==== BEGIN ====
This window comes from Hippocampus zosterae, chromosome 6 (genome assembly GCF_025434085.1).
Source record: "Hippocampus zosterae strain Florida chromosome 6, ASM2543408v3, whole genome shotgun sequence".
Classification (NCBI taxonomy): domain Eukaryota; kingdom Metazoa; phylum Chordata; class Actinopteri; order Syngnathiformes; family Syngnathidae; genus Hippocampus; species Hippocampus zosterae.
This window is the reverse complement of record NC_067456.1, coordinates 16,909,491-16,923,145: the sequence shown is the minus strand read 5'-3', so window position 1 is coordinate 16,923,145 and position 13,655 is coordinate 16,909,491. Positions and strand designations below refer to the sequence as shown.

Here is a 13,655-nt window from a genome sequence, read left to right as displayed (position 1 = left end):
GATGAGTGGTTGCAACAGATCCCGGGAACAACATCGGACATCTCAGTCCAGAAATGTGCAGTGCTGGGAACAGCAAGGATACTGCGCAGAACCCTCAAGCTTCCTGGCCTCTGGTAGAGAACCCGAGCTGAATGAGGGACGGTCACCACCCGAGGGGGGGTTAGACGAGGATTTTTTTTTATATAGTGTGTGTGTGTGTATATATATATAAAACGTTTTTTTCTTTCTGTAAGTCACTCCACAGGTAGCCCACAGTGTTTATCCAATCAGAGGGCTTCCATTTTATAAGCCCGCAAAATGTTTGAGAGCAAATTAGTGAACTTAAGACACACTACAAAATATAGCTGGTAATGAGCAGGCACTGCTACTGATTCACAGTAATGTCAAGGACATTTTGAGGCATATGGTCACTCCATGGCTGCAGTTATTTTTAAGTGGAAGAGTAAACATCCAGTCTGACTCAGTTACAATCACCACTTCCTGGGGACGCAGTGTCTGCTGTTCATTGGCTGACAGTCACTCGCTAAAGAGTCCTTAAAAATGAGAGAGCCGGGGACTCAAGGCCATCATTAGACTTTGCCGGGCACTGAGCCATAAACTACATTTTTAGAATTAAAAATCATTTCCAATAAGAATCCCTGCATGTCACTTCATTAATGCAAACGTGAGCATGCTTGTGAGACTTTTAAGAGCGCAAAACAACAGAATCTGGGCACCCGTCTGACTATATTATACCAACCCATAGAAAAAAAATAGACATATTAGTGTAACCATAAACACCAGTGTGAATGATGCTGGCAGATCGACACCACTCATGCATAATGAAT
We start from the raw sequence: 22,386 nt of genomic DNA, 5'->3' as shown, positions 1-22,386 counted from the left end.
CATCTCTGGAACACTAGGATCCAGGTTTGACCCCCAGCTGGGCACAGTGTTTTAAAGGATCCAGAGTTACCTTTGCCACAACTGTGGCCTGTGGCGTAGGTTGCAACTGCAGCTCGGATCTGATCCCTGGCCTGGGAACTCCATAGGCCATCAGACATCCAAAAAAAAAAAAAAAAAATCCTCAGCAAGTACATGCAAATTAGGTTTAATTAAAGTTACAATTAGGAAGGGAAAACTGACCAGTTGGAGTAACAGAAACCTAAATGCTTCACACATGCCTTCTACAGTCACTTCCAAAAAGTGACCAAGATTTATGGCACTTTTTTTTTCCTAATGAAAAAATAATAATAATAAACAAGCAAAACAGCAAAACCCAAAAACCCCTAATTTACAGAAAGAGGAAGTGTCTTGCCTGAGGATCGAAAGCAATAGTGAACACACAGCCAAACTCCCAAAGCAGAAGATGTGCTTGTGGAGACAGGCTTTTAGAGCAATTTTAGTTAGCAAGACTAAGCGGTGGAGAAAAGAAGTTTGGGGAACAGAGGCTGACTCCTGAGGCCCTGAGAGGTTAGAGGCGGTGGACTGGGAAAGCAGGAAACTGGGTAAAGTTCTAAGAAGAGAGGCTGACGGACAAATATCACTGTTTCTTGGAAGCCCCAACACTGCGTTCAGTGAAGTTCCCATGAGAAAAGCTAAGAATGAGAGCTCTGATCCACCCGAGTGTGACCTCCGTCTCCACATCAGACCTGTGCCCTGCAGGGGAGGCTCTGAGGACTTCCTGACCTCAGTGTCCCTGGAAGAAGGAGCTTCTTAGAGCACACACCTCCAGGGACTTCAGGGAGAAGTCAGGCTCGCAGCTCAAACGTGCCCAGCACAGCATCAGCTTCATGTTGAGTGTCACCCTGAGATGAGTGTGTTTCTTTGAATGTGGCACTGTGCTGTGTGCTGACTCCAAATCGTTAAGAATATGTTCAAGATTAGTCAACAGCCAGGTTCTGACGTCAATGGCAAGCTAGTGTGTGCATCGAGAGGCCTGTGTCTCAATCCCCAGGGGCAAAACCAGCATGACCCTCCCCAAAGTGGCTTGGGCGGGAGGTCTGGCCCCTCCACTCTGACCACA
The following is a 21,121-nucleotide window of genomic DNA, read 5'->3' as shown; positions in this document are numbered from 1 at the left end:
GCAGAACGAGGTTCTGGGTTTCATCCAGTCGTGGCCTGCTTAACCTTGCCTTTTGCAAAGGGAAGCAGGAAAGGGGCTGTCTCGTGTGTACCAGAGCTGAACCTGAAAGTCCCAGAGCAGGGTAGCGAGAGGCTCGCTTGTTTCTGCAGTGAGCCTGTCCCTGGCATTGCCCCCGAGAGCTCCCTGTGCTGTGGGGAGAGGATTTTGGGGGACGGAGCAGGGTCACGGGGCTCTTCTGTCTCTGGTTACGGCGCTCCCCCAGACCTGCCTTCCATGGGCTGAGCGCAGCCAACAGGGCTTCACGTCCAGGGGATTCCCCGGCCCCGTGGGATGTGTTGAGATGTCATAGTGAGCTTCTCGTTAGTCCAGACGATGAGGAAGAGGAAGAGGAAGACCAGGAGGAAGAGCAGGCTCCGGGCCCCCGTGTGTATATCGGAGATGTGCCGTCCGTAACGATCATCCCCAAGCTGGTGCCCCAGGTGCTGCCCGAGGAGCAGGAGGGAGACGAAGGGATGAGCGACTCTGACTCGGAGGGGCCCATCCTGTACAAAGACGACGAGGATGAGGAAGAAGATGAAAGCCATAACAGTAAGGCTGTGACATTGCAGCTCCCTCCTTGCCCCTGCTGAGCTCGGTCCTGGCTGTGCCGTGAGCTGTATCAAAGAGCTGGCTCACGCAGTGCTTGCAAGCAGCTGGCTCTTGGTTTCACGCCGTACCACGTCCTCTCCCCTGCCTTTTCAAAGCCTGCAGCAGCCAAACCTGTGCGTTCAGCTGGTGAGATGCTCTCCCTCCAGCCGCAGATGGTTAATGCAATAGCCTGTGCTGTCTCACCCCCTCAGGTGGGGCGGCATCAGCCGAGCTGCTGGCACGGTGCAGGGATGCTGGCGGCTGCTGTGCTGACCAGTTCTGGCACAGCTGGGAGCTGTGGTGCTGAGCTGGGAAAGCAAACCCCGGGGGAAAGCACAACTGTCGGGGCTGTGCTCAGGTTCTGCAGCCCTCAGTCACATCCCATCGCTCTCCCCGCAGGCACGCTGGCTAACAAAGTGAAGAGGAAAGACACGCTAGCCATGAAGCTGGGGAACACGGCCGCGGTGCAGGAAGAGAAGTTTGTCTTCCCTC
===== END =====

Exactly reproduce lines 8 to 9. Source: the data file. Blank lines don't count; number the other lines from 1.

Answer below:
CATCTCTGGAACACTAGGATCCAGGTTTGACCCCCAGCTGGGCACAGTGTTTTAAAGGATCCAGAGTTACCTTTGCCACAACTGTGGCCTGTGGCGTAGGTTGCAACTGCAGCTCGGATCTGATCCCTGGCCTGGGAACTCCATAGGCCATCAGACATCCAAAAAAAAAAAAAAAAAATCCTCAGCAAGTACATGCAAATTAGGTTTAATTAAAGTTACAATTAGGAAGGGAAAACTGACCAGTTGGAGTAACAGAAACCTAAATGCTTCACACATGCCTTCTACAGTCACTTCCAAAAAGTGACCAAGATTTATGGCACTTTTTTTTTCCTAATGAAAAAATAATAATAATAAACAAGCAAAACAGCAAAACCCAAAAACCCCTAATTTACAGAAAGAGGAAGTGTCTTGCCTGAGGATCGAAAGCAATAGTGAACACACAGCCAAACTCCCAAAGCAGAAGATGTGCTTGTGGAGACAGGCTTTTAGAGCAATTTTAGTTAGCAAGACTAAGCGGTGGAGAAAAGAAGTTTGGGGAACAGAGGCTGACTCCTGAGGCCCTGAGAGGTTAGAGGCGGTGGACTGGGAAAGCAGGAAACTGGGTAAAGTTCTAAGAAGAGAGGCTGACGGACAAATATCACTGTTTCTTGGAAGCCCCAACACTGCGTTCAGTGAAGTTCCCATGAGAAAAGCTAAGAATGAGAGCTCTGATCCACCCGAGTGTGACCTCCGTCTCCACATCAGACCTGTGCCCTGCAGGGGAGGCTCTGAGGACTTCCTGACCTCAGTGTCCCTGGAAGAAGGAGCTTCTTAGAGCACACACCTCCAGGGACTTCAGGGAGAAGTCAGGCTCGCAGCTCAAACGTGCCCAGCACAGCATCAGCTTCATGTTGAGTGTCACCCTGAGATGAGTGTGTTTCTTTGAATGTGGCACTGTGCTGTGTGCTGACTCCAAATCGTTAAGAATATGTTCAAGATTAGTCAACAGCCAGGTTCTGACGTCAATGGCAAGCTAGTGTGTGCATCGAGAGGCCTGTGTCTCAATCCCCAGGGGCAAAACCAGCATGACCCTCCCCAAAGTGGCTTGGGCGGGAGGTCTGGCCCCTCCACTCTGACCACA
The following is a 21,121-nucleotide window of genomic DNA, read 5'->3' as shown; positions in this document are numbered from 1 at the left end: